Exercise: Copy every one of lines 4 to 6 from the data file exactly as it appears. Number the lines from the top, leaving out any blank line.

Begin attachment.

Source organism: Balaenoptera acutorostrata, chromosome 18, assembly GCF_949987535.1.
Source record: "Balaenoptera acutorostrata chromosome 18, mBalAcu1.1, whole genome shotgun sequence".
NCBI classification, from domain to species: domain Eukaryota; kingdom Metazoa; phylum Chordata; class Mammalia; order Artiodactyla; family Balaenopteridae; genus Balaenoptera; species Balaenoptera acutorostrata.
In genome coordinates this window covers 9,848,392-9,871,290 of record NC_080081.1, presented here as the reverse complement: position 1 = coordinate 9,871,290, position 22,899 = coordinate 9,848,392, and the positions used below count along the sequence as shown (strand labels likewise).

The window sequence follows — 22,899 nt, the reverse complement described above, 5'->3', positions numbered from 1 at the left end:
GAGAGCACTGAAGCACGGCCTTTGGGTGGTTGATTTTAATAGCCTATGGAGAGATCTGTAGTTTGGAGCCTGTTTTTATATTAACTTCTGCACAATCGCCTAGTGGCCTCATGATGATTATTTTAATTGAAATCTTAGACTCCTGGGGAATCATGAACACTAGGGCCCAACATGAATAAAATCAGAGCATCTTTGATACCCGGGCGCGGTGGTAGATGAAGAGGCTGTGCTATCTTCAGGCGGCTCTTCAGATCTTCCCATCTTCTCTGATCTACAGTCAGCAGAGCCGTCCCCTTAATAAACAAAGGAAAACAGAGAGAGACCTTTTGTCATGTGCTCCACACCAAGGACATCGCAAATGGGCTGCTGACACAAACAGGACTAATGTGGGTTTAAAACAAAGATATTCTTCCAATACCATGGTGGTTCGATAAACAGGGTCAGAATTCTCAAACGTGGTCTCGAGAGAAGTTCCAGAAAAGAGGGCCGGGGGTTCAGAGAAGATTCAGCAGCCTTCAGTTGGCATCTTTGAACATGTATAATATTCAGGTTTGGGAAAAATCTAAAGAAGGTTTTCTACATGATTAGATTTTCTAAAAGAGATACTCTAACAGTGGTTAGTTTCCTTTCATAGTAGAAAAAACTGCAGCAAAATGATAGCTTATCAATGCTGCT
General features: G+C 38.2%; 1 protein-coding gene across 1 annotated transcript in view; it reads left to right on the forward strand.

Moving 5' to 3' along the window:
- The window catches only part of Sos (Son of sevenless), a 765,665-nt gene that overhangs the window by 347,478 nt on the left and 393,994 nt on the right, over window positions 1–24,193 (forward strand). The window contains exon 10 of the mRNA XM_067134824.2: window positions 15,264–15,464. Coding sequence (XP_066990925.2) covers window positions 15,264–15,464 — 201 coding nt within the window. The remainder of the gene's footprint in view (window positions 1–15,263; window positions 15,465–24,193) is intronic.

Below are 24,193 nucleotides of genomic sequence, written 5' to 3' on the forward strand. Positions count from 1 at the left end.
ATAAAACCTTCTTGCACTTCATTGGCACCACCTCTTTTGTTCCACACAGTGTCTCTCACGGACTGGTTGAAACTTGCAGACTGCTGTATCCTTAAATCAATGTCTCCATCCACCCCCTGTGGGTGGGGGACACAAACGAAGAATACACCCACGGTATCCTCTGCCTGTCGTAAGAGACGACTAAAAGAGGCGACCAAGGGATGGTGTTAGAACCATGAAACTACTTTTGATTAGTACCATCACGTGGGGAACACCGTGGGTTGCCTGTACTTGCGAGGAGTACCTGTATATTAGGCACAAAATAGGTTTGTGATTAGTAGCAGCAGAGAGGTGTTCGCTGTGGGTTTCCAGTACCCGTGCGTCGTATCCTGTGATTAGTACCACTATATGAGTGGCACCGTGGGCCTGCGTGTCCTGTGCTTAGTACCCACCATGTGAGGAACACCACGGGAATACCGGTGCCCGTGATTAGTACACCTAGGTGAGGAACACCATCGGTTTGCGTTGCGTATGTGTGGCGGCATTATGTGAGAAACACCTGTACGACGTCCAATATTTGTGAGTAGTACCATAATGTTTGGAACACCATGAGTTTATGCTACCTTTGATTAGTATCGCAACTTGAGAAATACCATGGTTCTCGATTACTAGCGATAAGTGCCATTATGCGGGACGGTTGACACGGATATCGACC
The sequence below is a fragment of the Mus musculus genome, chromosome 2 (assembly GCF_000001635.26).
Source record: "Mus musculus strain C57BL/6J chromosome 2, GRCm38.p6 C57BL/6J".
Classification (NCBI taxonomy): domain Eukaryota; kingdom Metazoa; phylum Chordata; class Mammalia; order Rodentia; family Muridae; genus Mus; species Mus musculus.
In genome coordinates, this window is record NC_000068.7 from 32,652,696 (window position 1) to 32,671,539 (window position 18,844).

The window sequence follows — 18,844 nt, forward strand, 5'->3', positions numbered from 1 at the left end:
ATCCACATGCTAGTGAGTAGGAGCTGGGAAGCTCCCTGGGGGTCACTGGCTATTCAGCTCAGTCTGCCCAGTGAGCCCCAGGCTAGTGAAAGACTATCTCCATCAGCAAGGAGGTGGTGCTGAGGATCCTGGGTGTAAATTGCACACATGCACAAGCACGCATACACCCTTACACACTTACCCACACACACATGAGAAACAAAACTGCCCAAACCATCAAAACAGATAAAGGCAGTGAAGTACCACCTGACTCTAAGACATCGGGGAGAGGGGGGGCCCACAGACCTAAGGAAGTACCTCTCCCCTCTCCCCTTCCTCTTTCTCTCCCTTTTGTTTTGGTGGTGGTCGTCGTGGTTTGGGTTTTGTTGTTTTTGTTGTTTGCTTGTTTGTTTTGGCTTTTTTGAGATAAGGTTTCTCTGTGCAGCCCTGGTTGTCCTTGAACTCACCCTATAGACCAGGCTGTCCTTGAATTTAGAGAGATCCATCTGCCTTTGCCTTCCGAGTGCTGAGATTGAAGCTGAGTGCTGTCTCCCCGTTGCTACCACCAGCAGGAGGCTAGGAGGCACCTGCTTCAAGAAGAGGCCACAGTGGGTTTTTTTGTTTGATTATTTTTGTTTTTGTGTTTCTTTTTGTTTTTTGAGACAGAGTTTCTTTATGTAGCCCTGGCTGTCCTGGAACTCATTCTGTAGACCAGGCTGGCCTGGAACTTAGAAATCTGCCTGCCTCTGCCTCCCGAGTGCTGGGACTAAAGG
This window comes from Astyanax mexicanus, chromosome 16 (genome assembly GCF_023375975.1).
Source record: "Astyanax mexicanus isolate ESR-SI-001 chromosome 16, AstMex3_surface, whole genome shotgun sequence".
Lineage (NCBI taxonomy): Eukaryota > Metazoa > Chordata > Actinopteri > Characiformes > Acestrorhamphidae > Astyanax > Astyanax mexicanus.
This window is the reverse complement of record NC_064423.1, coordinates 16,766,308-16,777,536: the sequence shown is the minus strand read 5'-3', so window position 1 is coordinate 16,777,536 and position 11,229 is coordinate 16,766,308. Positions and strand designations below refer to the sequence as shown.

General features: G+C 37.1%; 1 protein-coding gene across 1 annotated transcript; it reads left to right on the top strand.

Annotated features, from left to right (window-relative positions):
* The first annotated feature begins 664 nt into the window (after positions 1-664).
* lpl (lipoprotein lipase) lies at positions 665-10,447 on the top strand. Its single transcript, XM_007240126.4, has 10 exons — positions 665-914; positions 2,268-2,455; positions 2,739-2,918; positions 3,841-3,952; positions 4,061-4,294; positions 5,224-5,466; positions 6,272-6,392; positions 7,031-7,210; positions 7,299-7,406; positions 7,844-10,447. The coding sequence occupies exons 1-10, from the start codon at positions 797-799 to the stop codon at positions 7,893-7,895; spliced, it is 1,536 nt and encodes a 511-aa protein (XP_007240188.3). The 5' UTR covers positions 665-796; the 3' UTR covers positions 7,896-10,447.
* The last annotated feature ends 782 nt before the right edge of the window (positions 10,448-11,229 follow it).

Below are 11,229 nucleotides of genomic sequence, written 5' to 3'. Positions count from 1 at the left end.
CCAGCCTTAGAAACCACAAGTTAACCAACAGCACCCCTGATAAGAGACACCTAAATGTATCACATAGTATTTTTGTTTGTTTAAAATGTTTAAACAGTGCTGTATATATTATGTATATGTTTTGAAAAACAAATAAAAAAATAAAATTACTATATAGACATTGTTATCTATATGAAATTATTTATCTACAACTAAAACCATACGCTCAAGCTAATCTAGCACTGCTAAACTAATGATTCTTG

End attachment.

In genome coordinates this window covers 9,848,392-9,871,290 of record NC_080081.1, presented here as the reverse complement: position 1 = coordinate 9,871,290, position 22,899 = coordinate 9,848,392, and the positions used below count along the sequence as shown (strand labels likewise).

The window sequence follows — 22,899 nt, the reverse complement described above, 5'->3', positions numbered from 1 at the left end:
GAGAGCACTGAAGCACGGCCTTTGGGTGGTTGATTTTAATAGCCTATGGAGAGATCTGTAGTTTGGAGCCTGTTTTTATATTAACTTCTGCACAATCGCCTAGTGGCCTCATGATGATTATTTTAATTGAAATCTTAGACTCCTGGGGAATCATGAACACTAGGGCCCAACATGAATAAAATCAGAGCATCTTTGATACCCGGGCGCGGTGGTAGATGAAGAGGCTGTGCTATCTTCAGGCGGCTCTTCAGATCTTCCCATCTTCTCTGATCTACAGTCAGCAGAGCCGTCCCCTTAATAAACAAAGGAAAACAGAGAGAGACCTTTTGTCATGTGCTCCACACCAAGGACATCGCAAATGGGCTGCTGACACAAACAGGACTAATGTGGGTTTAAAACAAAGATATTCTTCCAATACCATGGTGGTTCGATAAACAGGGTCAGAATTCTCAAACGTGGTCTCGAGAGAAGTTCCAGAAAAGAGGGCCGGGGGTTCAGAGAAGATTCAGCAGCCTTCAGTTGGCATCTTTGAACATGTATAATATTCAGGTTTGGGAAAAATCTAAAGAAGGTTTTCTACATGATTAGATTTTCTAAAAGAGATACTCTAACAGTGGTTAGTTTCCTTTCATAGTAGAAAAAACTGCAGCAAAATGATAGCTTATCAATGCTGCT